Our obe­sity epi­demic

The Guardian Weekly - - Reply -

Ge­orge Mon­biot’s analysis of the obe­sity epi­demic (24 Au­gust) is surely on the mark about the role of sugar we now in­gest from prod­ucts mar­keted by food and drink com­pa­nies. But it can­not be cor­rect that daily kilo-calo­rie in­take and phys­i­cal ac­tiv­ity re­main the same as com­pared to 1976. Weight gain comes from some com­bi­na­tion of ex­cess in­take and re­duced en­ergy outgo taken over time. So­cial sta­tus, en­vi­ron­ment and failed pub­lic pol­icy are, as Mon­biot states, driv­ers of the im­bal­ance. Nor­bert Hirschhorn Lon­don, UK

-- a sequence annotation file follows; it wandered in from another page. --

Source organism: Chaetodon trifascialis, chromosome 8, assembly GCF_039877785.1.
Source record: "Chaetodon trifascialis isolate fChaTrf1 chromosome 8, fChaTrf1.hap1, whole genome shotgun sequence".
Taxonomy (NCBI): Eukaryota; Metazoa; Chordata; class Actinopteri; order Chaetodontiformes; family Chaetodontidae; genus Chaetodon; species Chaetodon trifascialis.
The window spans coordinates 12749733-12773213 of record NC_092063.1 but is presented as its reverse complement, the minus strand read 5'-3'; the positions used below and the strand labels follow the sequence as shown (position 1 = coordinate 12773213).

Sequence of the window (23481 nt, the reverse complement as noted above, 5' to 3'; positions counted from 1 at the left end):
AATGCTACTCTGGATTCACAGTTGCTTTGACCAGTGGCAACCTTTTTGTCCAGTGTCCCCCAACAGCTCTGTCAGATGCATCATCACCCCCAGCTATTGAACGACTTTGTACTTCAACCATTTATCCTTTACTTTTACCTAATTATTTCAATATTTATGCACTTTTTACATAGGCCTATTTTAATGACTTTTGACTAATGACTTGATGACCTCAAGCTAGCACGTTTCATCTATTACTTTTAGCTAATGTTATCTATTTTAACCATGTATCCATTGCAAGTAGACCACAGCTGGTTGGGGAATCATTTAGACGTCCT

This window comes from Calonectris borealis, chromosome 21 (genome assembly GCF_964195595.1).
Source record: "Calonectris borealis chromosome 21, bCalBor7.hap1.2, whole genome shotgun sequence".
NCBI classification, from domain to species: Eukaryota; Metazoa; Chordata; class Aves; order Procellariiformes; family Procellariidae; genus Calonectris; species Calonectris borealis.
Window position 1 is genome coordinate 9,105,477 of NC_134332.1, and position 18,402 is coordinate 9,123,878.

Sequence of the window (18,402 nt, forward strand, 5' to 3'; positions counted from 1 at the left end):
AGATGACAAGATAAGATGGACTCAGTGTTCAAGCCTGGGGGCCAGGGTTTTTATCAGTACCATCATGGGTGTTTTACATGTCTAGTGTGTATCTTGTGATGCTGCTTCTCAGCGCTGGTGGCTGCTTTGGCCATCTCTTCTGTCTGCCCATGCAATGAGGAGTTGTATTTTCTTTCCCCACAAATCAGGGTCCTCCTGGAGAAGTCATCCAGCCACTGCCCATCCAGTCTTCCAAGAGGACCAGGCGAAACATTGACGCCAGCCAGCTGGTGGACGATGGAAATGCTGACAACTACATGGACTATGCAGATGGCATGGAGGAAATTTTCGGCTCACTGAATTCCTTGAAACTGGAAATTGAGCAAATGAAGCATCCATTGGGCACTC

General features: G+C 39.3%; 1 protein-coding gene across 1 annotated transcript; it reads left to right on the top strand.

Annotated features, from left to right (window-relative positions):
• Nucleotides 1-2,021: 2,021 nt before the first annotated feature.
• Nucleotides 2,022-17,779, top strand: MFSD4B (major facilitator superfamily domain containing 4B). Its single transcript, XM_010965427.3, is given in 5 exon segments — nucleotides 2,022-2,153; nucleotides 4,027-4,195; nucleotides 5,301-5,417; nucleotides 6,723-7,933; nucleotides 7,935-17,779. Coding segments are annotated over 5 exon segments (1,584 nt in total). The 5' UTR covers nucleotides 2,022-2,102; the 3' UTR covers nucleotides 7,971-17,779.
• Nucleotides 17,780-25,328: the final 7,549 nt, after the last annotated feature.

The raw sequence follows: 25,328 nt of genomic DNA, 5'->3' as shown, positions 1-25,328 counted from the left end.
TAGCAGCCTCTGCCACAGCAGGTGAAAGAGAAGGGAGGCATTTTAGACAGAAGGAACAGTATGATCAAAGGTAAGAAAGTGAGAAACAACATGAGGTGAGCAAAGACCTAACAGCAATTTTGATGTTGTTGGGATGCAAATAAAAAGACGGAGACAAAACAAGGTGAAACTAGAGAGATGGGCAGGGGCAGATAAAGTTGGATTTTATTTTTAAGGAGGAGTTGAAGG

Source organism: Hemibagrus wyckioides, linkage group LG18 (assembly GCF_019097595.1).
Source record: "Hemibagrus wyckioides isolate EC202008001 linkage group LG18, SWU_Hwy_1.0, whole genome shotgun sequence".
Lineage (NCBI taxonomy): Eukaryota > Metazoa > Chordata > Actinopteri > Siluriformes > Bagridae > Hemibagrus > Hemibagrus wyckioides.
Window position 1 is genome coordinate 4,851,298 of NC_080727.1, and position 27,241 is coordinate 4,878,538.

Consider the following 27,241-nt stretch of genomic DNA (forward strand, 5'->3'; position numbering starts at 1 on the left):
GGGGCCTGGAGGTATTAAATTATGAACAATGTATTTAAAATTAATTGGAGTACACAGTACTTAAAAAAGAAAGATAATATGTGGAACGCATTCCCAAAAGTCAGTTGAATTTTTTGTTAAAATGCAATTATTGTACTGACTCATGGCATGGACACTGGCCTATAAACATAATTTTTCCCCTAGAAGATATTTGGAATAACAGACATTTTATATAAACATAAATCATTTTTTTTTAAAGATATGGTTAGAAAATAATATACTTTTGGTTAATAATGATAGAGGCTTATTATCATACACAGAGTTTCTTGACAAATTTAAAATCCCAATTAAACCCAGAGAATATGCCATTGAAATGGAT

• I was dis­ap­pointed that Ge­orge Mon­biot came to no con­clu­sion as to why we are be­com­ing fat­ter while eat­ing less. Could it be be­cause we now have too lit­tle fat in our diet? Low-fat yoghurts don’t make us feel full.

The sugar in ev­ery­thing we eat is too ef­fi­ciently ab­sorbed. Fat is not very ef­fi­ciently ab­sorbed by our di­ges­tion, makes us feel full and kept us slim in the past, when fat in the diet was ac­cept­able. Fifty years ago, my un­cle’s fry­ing pan would be awash with lard as he cooked his ba­con and eggs. By to­day’s stan­dard, he was far from fat. David Woodroffe Lu­ton, UK

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